Incredibly, despite absorbing a lethal amount of radiation estimated to be well over 1,000 rads, Slotin maintained clarity of mind to promptly stop the reaction and thereby saved the lives of the seven other people in the room. The intensity of the neutron radiation was later calculated to double every 10 shakes of a lamb’s tail, illustrating how rapidly it builds. Had Slotin hesitated even briefly, the consequences would have been far more catastrophic. His quick reaction prevented additional exposure, resulting in his being the only immediate fatality, albeit his own death in just 9 days was inevitable from acute radiation poisoning.

Aftermath and Impact

Slotin was hurriedly transported to Los Alamos hospital following the accident, but doctors were unable to reverse the radiation damage despite desperate measures. Over the next several days as he languished in agony, Slotin’s bodily systems began failing one by one – a trauma all too familiar to first responders from Hiroshima and Nagasaki less than a year earlier. The insidious nature of the unseen killer left doctors powerless, and Slotin tragically succumbed to radiation sickness on May 30th, 1946. He was buried in Winnipeg, Manitoba after a small private funeral – a hero and martyr for nuclear safety.

In the wake of the accident, the core would perversely go on to be used for nuclear testing, unleashed full force upon the helpless residents of Bikini Atoll during Operation Crossroads in 1946. However, the demon core incident led to swift policy changes, with much stricter protocols implemented for criticality experiments going forward. All future work used remote control procedures with operators safely distanced from the direct test area. Training was enhanced, safety rules tightened considerably, and the culture of reckless bravado that once dominated such dangerous nuclear research was largely extinguished.

Slotin’s criticality excursion, as such incidents came to be known, brought about lasting reforms. The accident highlighted how even naked cores of subcritical mass can initiate brief uncontrolled reactions under the right conditions. In Slotin’s case, the near-critical sphere of plutonium began fissioning spontaneously when the dropped tamper reflected sufficient neutrons back into the core to cross the critical threshold. The tragedy demonstrated that even very experienced scientists could make simple mistakes with catastrophic consequences when handling fissile materials outside of controlled parameters.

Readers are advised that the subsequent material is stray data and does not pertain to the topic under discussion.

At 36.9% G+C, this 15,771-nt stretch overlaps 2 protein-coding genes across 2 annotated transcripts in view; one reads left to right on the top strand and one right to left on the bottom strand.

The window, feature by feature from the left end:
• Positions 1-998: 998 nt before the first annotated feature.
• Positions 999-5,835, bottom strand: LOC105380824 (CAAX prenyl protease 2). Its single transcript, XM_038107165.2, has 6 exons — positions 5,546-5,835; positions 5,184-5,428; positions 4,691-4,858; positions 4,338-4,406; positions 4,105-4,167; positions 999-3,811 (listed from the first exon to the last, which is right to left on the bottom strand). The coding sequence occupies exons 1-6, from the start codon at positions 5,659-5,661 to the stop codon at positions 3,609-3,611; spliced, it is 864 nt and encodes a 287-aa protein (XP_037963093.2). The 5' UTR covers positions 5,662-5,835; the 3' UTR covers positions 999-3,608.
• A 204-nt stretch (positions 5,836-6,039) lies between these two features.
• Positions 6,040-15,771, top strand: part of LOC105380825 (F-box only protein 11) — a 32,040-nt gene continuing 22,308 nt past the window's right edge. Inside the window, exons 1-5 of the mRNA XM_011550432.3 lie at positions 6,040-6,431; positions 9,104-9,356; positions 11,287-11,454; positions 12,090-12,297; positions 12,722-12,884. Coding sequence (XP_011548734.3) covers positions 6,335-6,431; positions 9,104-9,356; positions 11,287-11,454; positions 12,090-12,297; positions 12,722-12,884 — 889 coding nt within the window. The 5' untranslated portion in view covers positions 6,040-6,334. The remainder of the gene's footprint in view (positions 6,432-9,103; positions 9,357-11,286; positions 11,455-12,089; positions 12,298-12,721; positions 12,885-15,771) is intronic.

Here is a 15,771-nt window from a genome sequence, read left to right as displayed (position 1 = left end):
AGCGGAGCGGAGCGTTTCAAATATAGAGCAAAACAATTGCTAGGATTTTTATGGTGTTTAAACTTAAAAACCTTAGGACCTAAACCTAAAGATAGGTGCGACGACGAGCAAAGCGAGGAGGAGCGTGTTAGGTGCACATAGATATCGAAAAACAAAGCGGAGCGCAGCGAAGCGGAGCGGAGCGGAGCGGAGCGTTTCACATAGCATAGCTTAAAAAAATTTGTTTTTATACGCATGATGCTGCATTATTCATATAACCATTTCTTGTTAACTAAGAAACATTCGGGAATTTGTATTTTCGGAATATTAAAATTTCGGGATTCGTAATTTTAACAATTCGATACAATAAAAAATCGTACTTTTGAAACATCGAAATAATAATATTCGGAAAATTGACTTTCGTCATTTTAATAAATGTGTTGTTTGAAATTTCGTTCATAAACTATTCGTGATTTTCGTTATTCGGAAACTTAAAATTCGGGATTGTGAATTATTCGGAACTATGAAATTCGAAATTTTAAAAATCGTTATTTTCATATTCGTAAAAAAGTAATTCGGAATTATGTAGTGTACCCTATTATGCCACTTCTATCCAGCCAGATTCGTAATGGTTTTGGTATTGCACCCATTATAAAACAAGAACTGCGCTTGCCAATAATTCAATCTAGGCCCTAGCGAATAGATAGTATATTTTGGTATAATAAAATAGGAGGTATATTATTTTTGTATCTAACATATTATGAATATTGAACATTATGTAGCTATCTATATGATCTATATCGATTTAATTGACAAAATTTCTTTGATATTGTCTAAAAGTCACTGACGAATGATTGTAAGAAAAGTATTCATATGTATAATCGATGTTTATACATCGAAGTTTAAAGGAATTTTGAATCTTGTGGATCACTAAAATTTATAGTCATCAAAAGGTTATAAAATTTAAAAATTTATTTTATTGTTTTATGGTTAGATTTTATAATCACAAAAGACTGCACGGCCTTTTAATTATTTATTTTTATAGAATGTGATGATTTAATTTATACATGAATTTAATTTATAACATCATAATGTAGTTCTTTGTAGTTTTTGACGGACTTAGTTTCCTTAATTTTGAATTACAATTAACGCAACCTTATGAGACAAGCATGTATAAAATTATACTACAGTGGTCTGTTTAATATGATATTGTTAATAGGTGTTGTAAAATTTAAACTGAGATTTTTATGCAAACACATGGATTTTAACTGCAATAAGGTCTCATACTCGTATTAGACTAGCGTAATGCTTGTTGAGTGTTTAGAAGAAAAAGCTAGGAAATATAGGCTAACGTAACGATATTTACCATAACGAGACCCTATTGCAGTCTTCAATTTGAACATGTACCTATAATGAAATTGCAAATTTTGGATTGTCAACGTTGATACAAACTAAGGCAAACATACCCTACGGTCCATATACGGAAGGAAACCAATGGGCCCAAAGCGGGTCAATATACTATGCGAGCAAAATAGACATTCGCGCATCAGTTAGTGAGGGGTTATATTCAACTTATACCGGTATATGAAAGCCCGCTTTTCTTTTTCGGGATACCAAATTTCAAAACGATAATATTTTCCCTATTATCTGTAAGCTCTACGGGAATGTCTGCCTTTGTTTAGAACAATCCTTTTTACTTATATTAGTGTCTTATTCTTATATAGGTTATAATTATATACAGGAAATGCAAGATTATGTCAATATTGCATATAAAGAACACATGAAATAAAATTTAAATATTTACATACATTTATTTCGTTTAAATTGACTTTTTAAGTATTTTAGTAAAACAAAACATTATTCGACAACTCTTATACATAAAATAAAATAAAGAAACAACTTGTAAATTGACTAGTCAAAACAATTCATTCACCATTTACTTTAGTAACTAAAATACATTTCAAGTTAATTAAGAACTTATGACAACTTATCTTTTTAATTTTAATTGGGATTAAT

Early Dramatization in Film and Video

Slotin’s story was first immortalized in a 1989 film called Fat Man and Little Boy, a dramatization about the Manhattan Project starring Paul Newman as General Leslie Groves. While not solely focused on Slotin, a scene depicts the criticality accident and its aftermath, showing Slotin rushing to remove the tamper as his colleagues flee. The film brought wider attention to the incident and cemented Slotin’s reputation as a hero for saving the others rather than running himself. However, some later criticized the film for exaggerating certain events and taking artistic license for dramatic effect at the expense of technical accuracy.

In 2012, the National Geographic channel released a documentary entitled “The Demon Core” as part of its “Seconds from Disaster” series profiling infamous accidents. The episode featured interviews with nuclear experts and a technical analysis of the experiment Slotin was conducting using recreated props. Dramatic recreations of the incident were interspersed with archival footage and declassified film of similar criticality experiments from Los Alamos. The documentary provided wider exposure of the accident to a new generation while capturing the danger and bravery on display that fateful day in 1946.

YouTube hosts various visualizations and accident recap videos profiling the demon core and Slotin’s criticality excursion. However, younger generations are increasingly detached from the visceral fear surrounding early atomic weapons research. The grainy black and white images fail to adequately convey the very real perils of radiation that Slotin so boldly faced. But computer visualizations provide vivid renderings of the core, the experiment setup, and 3D animations showing the accident sequence. Paired with qualified expert commentary, the visual medium helps connect modern viewers to the historical gravity of what transpired in 1946 at the dawn of the atomic age.